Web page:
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Should Chrome copy Safari and help block Facebook?

Should users begin to demand anti-tracking features on their browsers, it could put Google in a tricky situation.

Published onJune 9, 2018

Google homepage with text bar filled in an automatic results showing.

At its World Wide Developers Conference (WWDC) Keynote earlier this week, Apple unveiled new anti-tracking features for its Safari browser. The Cupertino company named Facebook in the speech and it will likely be affected by the changes. However, as a major provider of targeted ads, Google will also probably be hit.

The changes will see Safari block ‘like’ buttons, ‘share’ buttons, and comment sections on websites, preventing them from tracking what people do online. These buttons can track users even when they aren’t logged in to the service in question. In the new version of Safari, however, if a button tries to track web browsing, a popup will appear asking if the user wants to allow it.

Safari will also protect users from ‘fingerprinting,’ a way of identifying them as they move across the web based on the individual aspects of their browser preferences. This can include things such as screen size, plugins in use, and fonts that may be installed.

Tracking users is important to companies like Facebook and Google as they provide targeted ad services. By seeing the types of thing you are browsing, the companies are able to show you ads that relate to things you might want to buy. This is why, after looking to buy a new phone, or flights, or shoes, you might be repeatedly hit by adverts for those products. The changes implemented by Safari could affect the ability of Facebook and Google to do this.

Avira Browser Safety
Chrome plugins like this one from Avira are already available to help users stop trackers.


While the changes are likely a reaction to the ongoing Facebook data scandal, anti-tracking features on web browsers are nothing new. They have long been found on niche privacy-focused products such as Tor and Firefox Focus. There are also plenty of extensions for the likes of Chrome and Firefox that claim they can prevent tracking.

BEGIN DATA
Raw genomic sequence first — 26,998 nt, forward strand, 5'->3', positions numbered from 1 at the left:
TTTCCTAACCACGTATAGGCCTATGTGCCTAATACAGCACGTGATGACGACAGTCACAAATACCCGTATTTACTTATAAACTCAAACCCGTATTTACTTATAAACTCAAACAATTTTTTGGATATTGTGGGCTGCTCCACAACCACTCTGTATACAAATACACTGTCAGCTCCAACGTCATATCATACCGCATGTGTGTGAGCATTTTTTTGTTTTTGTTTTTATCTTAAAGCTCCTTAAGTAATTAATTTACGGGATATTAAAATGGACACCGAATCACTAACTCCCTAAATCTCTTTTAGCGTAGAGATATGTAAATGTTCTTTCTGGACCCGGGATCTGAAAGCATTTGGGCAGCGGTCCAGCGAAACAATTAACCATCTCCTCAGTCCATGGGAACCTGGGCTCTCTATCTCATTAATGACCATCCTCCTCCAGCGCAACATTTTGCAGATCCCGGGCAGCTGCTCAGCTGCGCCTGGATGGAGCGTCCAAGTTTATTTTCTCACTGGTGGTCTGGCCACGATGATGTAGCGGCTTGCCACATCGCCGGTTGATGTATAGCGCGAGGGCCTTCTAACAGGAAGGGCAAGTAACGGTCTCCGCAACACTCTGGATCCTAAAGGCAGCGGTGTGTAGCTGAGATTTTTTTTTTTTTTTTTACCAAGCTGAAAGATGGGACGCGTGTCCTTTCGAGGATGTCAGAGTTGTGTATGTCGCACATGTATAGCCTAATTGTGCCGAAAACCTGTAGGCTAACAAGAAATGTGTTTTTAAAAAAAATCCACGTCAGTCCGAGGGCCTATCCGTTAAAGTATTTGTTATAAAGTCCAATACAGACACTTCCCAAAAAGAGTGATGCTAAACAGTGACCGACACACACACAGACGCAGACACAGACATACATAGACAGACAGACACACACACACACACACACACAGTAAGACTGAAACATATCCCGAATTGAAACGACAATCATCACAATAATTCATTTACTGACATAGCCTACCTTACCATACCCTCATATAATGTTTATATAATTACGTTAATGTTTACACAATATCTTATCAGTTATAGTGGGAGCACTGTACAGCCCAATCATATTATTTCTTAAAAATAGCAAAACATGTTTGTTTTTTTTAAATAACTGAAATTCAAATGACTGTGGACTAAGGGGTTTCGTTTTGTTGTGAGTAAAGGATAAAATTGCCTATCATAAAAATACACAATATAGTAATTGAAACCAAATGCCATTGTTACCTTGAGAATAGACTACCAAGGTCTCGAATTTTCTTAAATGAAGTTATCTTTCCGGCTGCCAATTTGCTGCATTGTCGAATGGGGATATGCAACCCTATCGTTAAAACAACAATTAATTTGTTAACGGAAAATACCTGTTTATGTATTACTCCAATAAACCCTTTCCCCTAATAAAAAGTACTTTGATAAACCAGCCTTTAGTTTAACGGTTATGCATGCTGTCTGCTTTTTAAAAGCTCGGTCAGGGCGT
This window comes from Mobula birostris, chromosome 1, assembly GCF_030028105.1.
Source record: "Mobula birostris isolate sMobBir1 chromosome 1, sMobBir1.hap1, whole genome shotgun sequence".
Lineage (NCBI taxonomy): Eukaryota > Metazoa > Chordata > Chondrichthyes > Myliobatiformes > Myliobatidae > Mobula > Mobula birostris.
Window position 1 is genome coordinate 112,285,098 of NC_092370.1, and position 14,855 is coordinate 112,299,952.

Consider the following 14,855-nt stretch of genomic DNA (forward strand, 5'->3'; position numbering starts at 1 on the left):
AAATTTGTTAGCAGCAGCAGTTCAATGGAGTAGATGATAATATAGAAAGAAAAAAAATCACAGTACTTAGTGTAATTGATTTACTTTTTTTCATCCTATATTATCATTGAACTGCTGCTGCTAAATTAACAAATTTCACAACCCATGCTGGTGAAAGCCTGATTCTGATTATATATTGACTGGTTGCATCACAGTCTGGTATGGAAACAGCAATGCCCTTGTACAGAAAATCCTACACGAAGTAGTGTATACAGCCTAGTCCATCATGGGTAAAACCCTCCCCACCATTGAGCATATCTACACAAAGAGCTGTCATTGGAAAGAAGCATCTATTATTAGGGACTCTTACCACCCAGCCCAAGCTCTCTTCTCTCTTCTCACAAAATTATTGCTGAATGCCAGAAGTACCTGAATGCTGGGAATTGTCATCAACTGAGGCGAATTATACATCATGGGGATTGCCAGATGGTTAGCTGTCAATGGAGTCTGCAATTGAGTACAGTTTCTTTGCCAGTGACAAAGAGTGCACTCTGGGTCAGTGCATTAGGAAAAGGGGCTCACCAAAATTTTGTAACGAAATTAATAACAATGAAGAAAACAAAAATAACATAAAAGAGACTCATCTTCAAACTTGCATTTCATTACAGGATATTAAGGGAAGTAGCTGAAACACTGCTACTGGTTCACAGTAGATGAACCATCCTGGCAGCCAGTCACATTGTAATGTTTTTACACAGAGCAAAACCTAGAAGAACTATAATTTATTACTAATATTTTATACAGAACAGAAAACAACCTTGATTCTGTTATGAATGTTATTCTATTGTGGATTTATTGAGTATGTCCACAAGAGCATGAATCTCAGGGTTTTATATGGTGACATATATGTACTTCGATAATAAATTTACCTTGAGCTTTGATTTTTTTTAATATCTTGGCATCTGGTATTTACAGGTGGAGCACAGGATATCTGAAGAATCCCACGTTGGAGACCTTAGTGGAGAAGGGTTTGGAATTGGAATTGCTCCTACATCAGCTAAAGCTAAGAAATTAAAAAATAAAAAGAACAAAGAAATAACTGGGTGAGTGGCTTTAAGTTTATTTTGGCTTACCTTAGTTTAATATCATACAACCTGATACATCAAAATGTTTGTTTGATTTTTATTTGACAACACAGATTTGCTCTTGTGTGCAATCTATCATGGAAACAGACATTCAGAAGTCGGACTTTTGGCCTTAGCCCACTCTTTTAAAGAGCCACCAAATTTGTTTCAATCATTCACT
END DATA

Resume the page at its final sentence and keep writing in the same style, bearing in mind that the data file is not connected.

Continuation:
However, the addition of anti-tracking to Safari, the second most popular browser in the U.S., is different because it is being introduced as the default setup. While there is no guarantee that anti-tracking in browsers will catch on, if users do begin to demand more features to stop targeted ads, it could put Google and Chrome in a tricky situation.

Should Google Chrome also block Facebook?

Any attempts by Google to block trackers by sites such as Facebook on Chrome would be hugely hypocritical given the tracking Google does itself. Google could argue that Chrome users know they are being tracked by Google but blocking other sites would still be a double standard.

A blanket ban on trackers would also be highly unlikely considering the company’s business model. Barring a major change in the way Google sells ads, one course of action — should users demand Safari-like anti-tracking features — could be to be more transparent about the tracking that goes on.

Google has shown a willingness to improve its browser, even if it means fewer ads are shown. It recently began blocking Chrome ads that violate standards set by the Coalition for Better Advertising.

By removing the most annoying ads from the web, such as popups and auto-playing ads, Google improves the online experience and makes ad blockers less necessary. Who’s to say it can’t do something similar with tracking, curbing the most egregious aspects of it.

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ExpressVPN on phone stock photo

Safari’s anti-tracking measures may not become a must-have feature, and Google may not need to make any changes to Chrome to keep up at all. However, if people do start flocking to Safari, Google could have some tough decisions to make.

Finally, if you are a Chrome user, you should be aware that there are some things you can do to reduce the amount of tracking that takes place when you use the browser. This includes add-ons you can use to block trackers. It is even possible to turn on a “do not track” request, although Google does make it clear that this is just a request and it has no control over whether or not the website in question will honor it or not.

Next up: 10 best privacy apps for Android

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